Three-quarters of the world's bees are exposed to harmful levels of poisonous pesticides in their food, resulting in contamination of their honey.
Nearly half of these honeys contained more than one different source of neonicotinoids, according to a study in the journal Science. About 10% of samples contained four out of the five neonicotinoids tested for.
Neonicotinoids are one factor that contributes to Colony Collapse Disorder, which is particularly prevalent in North America. Elsewhere, the pesticide can contribute to population decline in bees as their hives slowly fail due to inefficiency and poor general health.
The study analysed 198 samples of honey collected by citizen scientists in North America, South America, Europe, Africa, Asia and Oceania. Rates of contamination were highest in North American samples, at 86%, followed by Asian, at 80%, followed by European at 79%.
The study confirms that neonicotinoids have a strong global presence. Previous studies have shown that contamination is strong throughout the year, even if neonicotinoids are only used in one season.
"The alarming thing is not just that the frequency is so high, but that many of the honeys had multiple neonicotinoids, which adds a new level to the problem," Christopher Connolly of the University of Dundee, who wrote a perspective piece in the same issue of the journal, told IBTimes UK. "They may work together, additively or in synergy to become much more toxic."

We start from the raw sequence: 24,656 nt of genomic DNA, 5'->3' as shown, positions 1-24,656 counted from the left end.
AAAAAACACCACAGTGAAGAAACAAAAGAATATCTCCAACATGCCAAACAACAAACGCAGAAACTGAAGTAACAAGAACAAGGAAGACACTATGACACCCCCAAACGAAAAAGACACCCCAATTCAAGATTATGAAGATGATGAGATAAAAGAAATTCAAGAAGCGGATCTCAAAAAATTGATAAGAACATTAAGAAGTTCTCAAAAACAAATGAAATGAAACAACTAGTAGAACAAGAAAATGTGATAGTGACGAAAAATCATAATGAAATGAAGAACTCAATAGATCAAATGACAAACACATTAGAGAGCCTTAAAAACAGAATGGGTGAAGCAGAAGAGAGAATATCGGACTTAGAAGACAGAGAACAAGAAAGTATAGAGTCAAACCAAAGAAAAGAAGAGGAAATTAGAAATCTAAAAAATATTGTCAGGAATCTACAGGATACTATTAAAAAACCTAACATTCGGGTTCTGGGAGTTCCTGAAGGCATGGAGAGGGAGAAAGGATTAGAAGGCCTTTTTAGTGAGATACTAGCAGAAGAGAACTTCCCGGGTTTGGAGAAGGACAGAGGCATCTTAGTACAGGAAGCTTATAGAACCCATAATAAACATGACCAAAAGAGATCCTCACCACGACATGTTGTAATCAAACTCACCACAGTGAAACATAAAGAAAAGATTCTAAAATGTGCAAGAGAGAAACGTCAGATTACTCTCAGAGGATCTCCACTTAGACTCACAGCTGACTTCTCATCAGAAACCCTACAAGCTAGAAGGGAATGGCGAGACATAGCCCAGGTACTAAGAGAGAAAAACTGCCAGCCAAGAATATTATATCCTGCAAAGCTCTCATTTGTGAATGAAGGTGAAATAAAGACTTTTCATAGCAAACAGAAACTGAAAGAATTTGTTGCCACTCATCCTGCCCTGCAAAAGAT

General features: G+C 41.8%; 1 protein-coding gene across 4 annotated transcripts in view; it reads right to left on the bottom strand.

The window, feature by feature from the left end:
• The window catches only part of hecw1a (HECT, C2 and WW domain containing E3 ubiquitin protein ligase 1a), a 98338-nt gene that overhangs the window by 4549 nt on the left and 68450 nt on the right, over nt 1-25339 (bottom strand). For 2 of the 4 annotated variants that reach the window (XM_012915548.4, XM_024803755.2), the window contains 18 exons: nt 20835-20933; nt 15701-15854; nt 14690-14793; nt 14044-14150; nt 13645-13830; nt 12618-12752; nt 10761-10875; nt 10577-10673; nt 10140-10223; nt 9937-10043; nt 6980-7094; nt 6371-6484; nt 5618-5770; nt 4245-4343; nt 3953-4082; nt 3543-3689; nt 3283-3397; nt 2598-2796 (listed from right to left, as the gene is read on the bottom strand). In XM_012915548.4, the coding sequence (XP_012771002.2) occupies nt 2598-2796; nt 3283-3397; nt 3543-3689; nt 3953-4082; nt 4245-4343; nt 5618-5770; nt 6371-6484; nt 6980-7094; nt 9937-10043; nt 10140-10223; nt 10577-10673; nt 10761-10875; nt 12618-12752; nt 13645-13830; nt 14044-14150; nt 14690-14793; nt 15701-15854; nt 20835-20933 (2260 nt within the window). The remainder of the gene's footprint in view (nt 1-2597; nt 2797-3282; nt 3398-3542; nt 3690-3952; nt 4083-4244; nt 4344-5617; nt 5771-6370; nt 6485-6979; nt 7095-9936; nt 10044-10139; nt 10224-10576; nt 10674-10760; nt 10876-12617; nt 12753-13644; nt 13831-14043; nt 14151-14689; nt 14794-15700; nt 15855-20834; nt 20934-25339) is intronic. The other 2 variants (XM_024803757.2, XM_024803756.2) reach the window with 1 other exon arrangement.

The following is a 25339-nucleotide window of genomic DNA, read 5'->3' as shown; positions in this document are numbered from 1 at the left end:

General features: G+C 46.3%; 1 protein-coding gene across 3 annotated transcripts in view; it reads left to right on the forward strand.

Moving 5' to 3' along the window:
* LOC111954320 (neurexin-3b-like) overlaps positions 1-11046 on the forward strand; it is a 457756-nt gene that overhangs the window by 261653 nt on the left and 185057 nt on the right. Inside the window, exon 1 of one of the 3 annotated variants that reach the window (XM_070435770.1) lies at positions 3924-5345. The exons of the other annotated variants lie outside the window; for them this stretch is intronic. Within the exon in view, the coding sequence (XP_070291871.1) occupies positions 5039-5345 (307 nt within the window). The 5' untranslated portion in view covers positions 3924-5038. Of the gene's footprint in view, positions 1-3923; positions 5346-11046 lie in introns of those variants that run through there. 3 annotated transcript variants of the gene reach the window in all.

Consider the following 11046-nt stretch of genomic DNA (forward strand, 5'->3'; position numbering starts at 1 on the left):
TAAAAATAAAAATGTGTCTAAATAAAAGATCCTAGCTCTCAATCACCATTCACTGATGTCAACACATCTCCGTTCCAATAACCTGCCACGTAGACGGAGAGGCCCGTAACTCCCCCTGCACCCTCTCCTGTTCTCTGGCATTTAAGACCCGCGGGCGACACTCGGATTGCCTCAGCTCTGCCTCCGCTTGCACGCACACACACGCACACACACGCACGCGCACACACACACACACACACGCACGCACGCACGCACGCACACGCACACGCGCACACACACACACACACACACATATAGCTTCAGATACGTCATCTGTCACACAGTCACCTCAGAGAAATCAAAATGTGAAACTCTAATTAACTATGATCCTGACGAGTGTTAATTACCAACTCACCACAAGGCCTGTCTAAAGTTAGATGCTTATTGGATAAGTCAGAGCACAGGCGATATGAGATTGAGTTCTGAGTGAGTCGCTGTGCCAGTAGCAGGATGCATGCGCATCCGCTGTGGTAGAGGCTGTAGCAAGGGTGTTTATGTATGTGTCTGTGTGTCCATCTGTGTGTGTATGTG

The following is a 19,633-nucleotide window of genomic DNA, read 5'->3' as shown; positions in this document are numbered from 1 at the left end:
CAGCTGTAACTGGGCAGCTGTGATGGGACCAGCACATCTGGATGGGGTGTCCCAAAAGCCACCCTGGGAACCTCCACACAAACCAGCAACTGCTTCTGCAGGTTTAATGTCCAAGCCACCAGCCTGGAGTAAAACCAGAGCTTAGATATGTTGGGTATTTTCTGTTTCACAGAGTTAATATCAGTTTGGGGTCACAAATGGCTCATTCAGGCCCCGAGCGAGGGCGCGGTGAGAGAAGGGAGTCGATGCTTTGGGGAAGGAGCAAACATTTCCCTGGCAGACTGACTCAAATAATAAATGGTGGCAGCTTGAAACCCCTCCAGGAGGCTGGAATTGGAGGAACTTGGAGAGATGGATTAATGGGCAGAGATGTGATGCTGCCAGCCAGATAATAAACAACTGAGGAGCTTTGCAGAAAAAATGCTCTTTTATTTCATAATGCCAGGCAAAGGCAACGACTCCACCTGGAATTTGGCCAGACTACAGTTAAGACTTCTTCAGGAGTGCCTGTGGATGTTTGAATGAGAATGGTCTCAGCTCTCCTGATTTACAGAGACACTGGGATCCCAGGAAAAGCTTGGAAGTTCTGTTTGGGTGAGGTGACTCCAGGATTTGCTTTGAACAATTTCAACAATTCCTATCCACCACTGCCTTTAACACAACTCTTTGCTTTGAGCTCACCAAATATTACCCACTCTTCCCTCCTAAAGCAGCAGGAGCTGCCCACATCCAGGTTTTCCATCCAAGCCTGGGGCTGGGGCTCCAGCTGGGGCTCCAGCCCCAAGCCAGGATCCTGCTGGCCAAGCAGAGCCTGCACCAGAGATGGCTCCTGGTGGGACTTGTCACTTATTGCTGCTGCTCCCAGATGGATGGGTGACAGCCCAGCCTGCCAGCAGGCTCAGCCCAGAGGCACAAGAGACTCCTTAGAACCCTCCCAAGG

There was no fine-grained data available on where the 25% of samples that were not contaminated came from, but these could be areas of wilderness, where neonicotinoid levels are orders of magnitude lower than near farmland, Connolly said.
Neonicotinoid pesticides impair bees' memory and ability to learn. They're thought to be one factor involved in the global decline of bee populations.
"Without their full cognitive abilities, the bees can't learn to associate a particular flower smell with the delivery of pollen and sugar. They would also have trouble navigating and memorising the landscape. They'd also have trouble going back to the nest and communicating what they've found with other bees," Connolly said.
To make matters worse, neonicotinoids are nicotine-like substances. They are also addictive in a similar way. Although they don't bring pleasure to the bees, the bees will choose to return to neonicotinoid-contaminated nectar over neonicotinoid-free nectar, previous studies have shown.
The concentrations found in the honey were below the toxic level for human consumption, as we have more than 1,000 times the resilience to neonicotinoids that bees do.
"The levels are really, really small. But they're large enough to have these subtle effects on bees. Based on what we know now, there's no likely threat to humans," Connolly said.
France has pledged to move towards a full ban on neonicotinoids, and they already banned for use crops that bees pollinate across the EU. Campaign groups such as Greenpeace and Friends of the Earth have been pushing for a total ban on neonicotinoids.